Sunday 19 January 2014

Not Just the Americans: Remembering the Other "Monuments Men (and Women)"

Relatives of Ronald Balfour are angry that the US film "The Monuments Men" overlooks the British historian, one of only two members of the unit killed in the Second World War, it seems the true story of an unjustly overlooked champion of cultural history has been edited out in order to make good adventure cinema.
Though American-led, the MFAA was an international effort, with about 345 men and women from up to 17 nations. Britain provided the second-largest group of specialists. Volunteers for MFAA work in the war zone were given basic military training, a uniform and an officer rank – and a sector of Europe to look after. The final months of the war in Europe brought its greatest loss of life – a mud-and-fire maelstrom in which armed gangs roamed at will. Amid this chaos around a dozen frontline MFAA officers struggled to preserve Europe's cultural wealth. Balfour, who was given the rank of major and attached to the Canadian army, was entrusted with the sector that included northern France, Belgium and north-west Germany – hundreds of key sites, and thousands of works of art and historic architecture. Often, Balfour had to hitchhike from one war-ravaged historic site to another, inspecting losses and damage.
This was dangerous and difficult work, and the medieval historian and fellow of King's College, Cambridge ended up losing his life on the front line:
Early in 1945, Balfour was at Cleves, the bitterly contested ancient city in north-western Germany. He had just saved an archive dating back to the 14th century, and persuaded Canadian troops not to dynamite the medieval Steintor city gate at nearby Goch. On 10 March, Balfour ventured beyond allied lines with two German civilians to try to protect historic church artefacts and was killed by a shell burst while moving parts of a medieval altarpiece to safety. He was 41, one of two MFAA officers killed during the war.*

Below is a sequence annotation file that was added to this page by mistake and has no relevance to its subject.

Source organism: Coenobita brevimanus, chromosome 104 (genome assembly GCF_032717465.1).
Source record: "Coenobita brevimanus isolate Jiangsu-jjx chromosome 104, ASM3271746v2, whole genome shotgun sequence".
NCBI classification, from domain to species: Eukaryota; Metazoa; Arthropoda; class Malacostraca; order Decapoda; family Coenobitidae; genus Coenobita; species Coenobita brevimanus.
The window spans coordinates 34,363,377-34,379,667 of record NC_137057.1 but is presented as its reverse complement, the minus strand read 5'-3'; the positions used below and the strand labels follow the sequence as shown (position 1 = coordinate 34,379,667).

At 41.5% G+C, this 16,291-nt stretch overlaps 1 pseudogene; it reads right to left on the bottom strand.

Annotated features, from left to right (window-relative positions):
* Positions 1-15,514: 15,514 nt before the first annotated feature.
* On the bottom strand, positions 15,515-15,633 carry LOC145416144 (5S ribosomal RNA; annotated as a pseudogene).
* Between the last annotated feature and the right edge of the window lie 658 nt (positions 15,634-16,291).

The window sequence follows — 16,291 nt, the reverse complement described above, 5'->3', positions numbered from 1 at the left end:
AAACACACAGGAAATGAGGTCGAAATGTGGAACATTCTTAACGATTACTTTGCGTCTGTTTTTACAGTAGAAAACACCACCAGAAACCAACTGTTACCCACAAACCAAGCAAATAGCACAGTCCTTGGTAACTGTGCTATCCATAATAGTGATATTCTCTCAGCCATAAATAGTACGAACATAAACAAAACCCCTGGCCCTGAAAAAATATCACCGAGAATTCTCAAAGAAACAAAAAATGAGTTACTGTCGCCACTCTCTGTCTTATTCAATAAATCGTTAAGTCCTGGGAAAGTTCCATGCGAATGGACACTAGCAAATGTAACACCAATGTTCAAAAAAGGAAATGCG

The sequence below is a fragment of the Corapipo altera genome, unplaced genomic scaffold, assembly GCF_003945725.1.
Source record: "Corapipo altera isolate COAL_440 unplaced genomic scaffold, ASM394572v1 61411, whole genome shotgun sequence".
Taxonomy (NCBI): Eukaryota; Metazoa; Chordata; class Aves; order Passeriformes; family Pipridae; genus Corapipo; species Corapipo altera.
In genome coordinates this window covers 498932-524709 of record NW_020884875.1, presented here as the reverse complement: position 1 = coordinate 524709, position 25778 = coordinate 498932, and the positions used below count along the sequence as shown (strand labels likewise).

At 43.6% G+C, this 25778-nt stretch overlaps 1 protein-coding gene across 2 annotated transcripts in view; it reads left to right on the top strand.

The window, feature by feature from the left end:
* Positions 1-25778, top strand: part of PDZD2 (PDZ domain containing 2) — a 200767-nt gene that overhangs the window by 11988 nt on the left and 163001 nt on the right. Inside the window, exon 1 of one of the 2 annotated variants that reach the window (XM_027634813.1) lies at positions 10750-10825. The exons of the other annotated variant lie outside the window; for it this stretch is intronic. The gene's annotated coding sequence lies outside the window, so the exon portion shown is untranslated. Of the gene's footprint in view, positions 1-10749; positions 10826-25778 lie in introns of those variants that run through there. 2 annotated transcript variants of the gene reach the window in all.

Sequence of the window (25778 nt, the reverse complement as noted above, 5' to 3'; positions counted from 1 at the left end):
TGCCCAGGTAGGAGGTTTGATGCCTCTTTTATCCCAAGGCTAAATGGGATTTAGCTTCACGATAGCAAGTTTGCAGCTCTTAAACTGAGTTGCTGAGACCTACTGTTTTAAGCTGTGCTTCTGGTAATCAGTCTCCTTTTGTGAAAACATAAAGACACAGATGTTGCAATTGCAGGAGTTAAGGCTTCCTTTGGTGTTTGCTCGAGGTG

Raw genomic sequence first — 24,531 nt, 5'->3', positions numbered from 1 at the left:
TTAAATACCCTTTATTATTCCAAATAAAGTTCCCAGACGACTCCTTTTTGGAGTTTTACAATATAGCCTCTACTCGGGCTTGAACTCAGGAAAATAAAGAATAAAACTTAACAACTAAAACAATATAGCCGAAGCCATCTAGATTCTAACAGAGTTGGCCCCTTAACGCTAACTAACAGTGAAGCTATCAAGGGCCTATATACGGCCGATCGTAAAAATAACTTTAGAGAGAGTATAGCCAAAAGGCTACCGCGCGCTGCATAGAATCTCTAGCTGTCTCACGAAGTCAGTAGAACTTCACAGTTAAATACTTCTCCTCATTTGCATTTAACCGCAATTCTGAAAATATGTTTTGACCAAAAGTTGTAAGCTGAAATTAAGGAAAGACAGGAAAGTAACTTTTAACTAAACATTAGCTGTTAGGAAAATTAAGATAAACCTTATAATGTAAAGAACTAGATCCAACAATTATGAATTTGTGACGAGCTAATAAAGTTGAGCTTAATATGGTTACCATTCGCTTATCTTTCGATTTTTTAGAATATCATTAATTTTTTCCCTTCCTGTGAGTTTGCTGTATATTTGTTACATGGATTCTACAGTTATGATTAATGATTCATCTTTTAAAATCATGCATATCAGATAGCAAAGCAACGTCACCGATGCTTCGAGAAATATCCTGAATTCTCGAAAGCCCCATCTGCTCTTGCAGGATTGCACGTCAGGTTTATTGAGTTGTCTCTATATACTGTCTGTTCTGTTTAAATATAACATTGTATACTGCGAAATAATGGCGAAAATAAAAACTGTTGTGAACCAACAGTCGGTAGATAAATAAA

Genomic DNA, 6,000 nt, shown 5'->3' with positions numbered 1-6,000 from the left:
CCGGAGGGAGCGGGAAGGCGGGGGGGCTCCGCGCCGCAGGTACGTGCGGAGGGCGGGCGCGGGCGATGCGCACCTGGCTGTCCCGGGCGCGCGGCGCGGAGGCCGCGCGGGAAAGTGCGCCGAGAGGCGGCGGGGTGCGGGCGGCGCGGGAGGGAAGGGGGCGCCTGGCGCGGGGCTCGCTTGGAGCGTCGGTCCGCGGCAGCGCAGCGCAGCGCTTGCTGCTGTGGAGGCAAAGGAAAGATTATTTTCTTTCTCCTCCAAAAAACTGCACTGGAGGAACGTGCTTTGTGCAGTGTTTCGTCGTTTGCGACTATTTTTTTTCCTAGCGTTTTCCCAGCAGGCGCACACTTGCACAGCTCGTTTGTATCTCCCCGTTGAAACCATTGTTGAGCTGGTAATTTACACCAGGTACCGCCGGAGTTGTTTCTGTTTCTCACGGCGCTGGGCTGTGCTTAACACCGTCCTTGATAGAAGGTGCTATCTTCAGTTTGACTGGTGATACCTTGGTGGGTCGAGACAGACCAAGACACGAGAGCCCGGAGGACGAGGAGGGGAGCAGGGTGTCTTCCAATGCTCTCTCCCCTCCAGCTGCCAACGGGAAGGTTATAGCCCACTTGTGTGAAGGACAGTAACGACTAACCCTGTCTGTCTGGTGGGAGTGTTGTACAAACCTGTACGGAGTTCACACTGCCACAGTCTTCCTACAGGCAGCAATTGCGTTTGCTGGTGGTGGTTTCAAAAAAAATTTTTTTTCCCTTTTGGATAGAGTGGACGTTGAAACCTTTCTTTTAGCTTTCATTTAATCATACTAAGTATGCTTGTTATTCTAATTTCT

Last month, Clooney's film was also criticised in Austria for crediting to MFAA officers the salvation of a vast horde of art stolen from across Europe which had been stored in Alpine salt mines at Altaussee in Austria. It was in fact the miners who risked their lives to save these objects from destruction, with the Monuments Men arriving there nearly two weeks later.

It is also worth noting that Edsell's "Monuments men" book, on which the film is loosely-based, gives an honest account of the British involvement (two of my heroes, Wheeler and Ward Perkins) in monuments protection in North Africa, before D-Day. I've not yet read his "Saving Italy" (on my list) but hope it gives due credit too to the Italian conservators whose achievements are well-documented elsewhere. Although not in the US war-zone, the efforts of Polish conservators - also at the risk of their lives - during and in the chaos after the Occupation certainly should not be forgotten just because the literature about it is not primarily in English. There also were German conservators working throughout the War to safeguard cultural property, more controversially when it was in the occupied territories, less so when it was evacuating it to remove it from the advancing Eastern Front. Sadly a lot was lost due to the attitude of the Red Army to their newly-conquered territories, and indeed, a lot of the evacuated material has never been recovered. The fruitless search for some of this was the occasion of my own collaboration with several groups of dedicated artefact hunters over here in Poland in the early 1990s.

*Walter Huchthausen, an American architect, was shot near Aachen in April 1945.

Robin Stummer, 'George Clooney's Nazi art theft film attacked for ignoring real-life British war hero', The Observer, 19 January 2014.

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